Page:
year at the station. (He also did afternoons on WIOV-FM.)
And there's a night opening over in Harrisburg, where Silly
Jilly is leaving WHKF (99.3) to return home to Chicago and sister
"Kiss" station WKSC (103.5), where she started out
as an intern.
*Where are they now? Suzanne Ansilio, who's
worked everywhere from Scranton to Los Angeles, and was last
heard on WDHA (105.5 Dover, NEW JERSEY), is headed west
again. She's half of the new "Eddie and Suzie" morning
show on Beasley's KSTJ (102.7 Boulder City) in Las Vegas, as
of a couple of weeks ago.
the NERW Archives
(Yup, we've been doing this a long time now, and
so we're digging back into the vaults for a look at what NERW
was covering one, five and ten years ago this week, or thereabouts
- the column appeared on an erratic schedule in its earliest
years as "New England Radio Watch," and didn't go to
a regular weekly schedule until 1997. Thanks to LARadio.com
for the idea - and thanks to you, our readers, for the support
that's made all these years of NERW possible!)
July 31, 2006 -
- It is, at long last, official - Nassau and Greater Media
made the announcement Monday afternoon that they've completed
negotiations to send Greater's 99.5 Lowell signal (now country
WKLB) to Nassau, in exchange for Nassau's Philadelphia move-in,
WTHK (97.5 Burlington NJ). At the same time, Greater Media has
completed its deal to acquire WCRB (102.5 Waltham) from Charles
River Broadcasting, setting the stage for the long-anticipated
format and call swap that will move WCRB's classical format down
the dial to 99.5 and WKLB's country into the heart of the Boston
market at 102.5. Nassau says it intends to keep the classical
format and WCRB calls on 99.5, making it the "new flagship"
of the company's chain of classical signals in northern New England.
- In Philadelphia, 97.5 will get a new format (as yet undetermined)
as it joins the Greater Media cluster of WPEN, WMMR, WBEN-FM
- Two familiar names in Northeast broadcasting have returned
to ownership, via a $5.5 million deal to buy seven northern NEW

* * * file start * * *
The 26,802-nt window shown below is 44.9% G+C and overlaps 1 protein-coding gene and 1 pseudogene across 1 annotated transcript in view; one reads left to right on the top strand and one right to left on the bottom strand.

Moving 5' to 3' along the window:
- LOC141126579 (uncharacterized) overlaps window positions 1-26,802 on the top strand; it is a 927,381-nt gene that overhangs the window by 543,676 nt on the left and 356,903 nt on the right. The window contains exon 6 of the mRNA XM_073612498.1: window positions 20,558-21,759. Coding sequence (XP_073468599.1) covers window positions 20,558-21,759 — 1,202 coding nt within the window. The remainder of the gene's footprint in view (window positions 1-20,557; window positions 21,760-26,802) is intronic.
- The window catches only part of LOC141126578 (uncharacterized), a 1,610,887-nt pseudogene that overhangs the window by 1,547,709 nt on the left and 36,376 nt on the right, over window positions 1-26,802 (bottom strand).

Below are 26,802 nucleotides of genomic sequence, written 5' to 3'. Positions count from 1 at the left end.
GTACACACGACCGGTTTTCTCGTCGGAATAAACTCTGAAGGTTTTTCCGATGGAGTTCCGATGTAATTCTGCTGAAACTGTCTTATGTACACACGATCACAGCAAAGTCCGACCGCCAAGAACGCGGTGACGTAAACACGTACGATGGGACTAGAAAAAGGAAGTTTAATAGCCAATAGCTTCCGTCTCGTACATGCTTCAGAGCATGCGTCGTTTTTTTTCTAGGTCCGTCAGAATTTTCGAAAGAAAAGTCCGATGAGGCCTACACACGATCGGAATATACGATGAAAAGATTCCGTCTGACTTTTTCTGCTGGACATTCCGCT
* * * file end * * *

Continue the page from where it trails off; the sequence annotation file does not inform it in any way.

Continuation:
YORK stations. Jim Leven was one of the principals of the old
Pilot group, whose stations in Syracuse and elsewhere ended up
as part of the Citadel group a few years ago. Bruce Mittman was
station manager at WAAF (107.3 Worcester) and several other stations
around Massachusetts. As "Community Broadcasters LLC,"
they're the new owners of most of what was the Clancy-Mance group
in Watertown and Ogdensburg.
- Here's what they get in the deal: news-talk WATN (1240 Watertown),
rock WOTT (100.7 Henderson/Watertown) top 40 "Border"
WBDI (106.7 Copenhagen/Watertown) and WBDB (92.7 Ogdensburg),
AC WTOJ (103.1 Carthage/Watertown), oldies WGIX (95.3 Gouverneur)
and talk WSLB (1400 Ogdensburg). Noticeably missing in the deal
is WBDR (102.7 Cape Vincent), which stays with Clancy-Mance.
As country "Kix 102.7," WBDR functions as a Kingston,
Ontario station, programmed and operated out of CIKR (K-Rock
105.7)'s Kingston studio.
- There's a TV station sale in central PENNSYLVANIA, as the
Television Station Group (formerly known as SJL Broadcasting)
sells WTAJ-TV (Channel 10) in Altoona and WLYH (Channel 15) in
Lebanon to Nexstar, for $58 million. WTAJ is a dominant CBS affiliate,
while WLYH is a UPN (soon to be CW) affiliate that's operated
under an LMA by Clear Channel's WHP-TV. Will Nexstar, whose operating
philosophy calls for the creation of duopolies wherever possible,
be looking to make additional acquisitions in those markets?
(It already has a duopoly in Erie, at WJET/WFXP, and in Wilkes-Barre/Scranton,
at WBRE/WYOU, as well as nearby outlets in Rochester, Utica and
July 29, 2002 -
- The long-rumored sale of WBEC (1420) and WBEC-FM (105.5)
in Pittsfield, MASSACHUSETTS, from Tele-Media to Vox is finally
becoming a reality - and it includes WZEC (97.5 Hoosick Falls
NY) as well. The move puts Vox in a new market not far from its
existing strongholds in southern Vermont, the Pioneer Valley
of Massachusetts and New York's Glens Falls market, and leaves
Tele-Media with only WKBE (100.3 Warrensburg NY) remaining from
its former Albany-centered cluster.
- Elsewhere in Massachusetts, what started out as a quiet summer
is heating up - literally and figuratively - with a new program
director and a new morning show vacancy in Boston.
- We'll start with the vacancy, created when WZLX (100.7 Boston)
sent morning guy Tai (Thomas A. Irwin) packing last week. Tai
and comedian Steve Sweeny had held down mornings at the Infinity
classic rocker for two years, following Charles Laquidara's decamping
to Hawaii in 2000. Sweeny remains on WZLX's morning shift, with
a new co-host not expected for a few weeks, at least. (One reason
for the delay: WZLX's new program director, Beau Raines, is just
settling into the job, officially. Raines was picked for the
post back in April [NERW 4/17], but contractual issues with his
old employer, Greater Media's WROR, kept the move from becoming